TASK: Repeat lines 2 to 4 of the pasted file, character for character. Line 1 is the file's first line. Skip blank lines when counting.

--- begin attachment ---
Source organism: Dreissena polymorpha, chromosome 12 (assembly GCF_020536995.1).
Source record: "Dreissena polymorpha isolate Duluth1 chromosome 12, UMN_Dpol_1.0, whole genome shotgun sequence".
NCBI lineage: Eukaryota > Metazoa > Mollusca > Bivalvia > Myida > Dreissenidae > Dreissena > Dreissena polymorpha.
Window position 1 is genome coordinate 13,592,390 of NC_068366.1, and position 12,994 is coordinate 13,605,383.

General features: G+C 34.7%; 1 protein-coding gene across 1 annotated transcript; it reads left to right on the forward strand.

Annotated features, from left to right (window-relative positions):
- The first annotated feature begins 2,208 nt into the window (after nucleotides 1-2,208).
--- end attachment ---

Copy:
Source record: "Dreissena polymorpha isolate Duluth1 chromosome 12, UMN_Dpol_1.0, whole genome shotgun sequence".
NCBI lineage: Eukaryota > Metazoa > Mollusca > Bivalvia > Myida > Dreissenidae > Dreissena > Dreissena polymorpha.
Window position 1 is genome coordinate 13,592,390 of NC_068366.1, and position 12,994 is coordinate 13,605,383.